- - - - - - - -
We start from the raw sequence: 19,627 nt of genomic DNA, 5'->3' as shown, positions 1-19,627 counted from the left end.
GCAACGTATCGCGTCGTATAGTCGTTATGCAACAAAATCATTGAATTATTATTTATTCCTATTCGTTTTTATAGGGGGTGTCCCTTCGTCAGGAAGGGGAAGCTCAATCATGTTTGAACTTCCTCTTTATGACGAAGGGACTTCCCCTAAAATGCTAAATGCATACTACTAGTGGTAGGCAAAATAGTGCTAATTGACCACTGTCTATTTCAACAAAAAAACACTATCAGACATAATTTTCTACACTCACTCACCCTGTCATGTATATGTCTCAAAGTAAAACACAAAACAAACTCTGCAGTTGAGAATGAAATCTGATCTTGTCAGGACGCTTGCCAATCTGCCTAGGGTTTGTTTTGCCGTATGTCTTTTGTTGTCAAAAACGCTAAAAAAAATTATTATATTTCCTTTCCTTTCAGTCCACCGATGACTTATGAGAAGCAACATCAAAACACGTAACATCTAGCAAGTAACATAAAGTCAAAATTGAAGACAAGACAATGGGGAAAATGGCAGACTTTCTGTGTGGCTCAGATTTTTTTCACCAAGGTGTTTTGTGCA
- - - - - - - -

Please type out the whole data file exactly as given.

We start from the raw sequence: 19,627 nt of genomic DNA, 5'->3' as shown, positions 1-19,627 counted from the left end.
GCAACGTATCGCGTCGTATAGTCGTTATGCAACAAAATCATTGAATTATTATTTATTCCTATTCGTTTTTATAGGGGGTGTCCCTTCGTCAGGAAGGGGAAGCTCAATCATGTTTGAACTTCCTCTTTATGACGAAGGGACTTCCCCTAAAATGCTAAATGCATACTACTAGTGGTAGGCAAAATAGTGCTAATTGACCACTGTCTATTTCAACAAAAAAACACTATCAGACATAATTTTCTACACTCACTCACCCTGTCATGTATATGTCTCAAAGTAAAACACAAAACAAACTCTGCAGTTGAGAATGAAATCTGATCTTGTCAGGACGCTTGCCAATCTGCCTAGGGTTTGTTTTGCCGTATGTCTTTTGTTGTCAAAAACGCTAAAAAAAATTATTATATTTCCTTTCCTTTCAGTCCACCGATGACTTATGAGAAGCAACATCAAAACACGTAACATCTAGCAAGTAACATAAAGTCAAAATTGAAGACAAGACAATGGGGAAAATGGCAGACTTTCTGTGTGGCTCAGATTTTTTTCACCAAGGTGTTTTGTGCA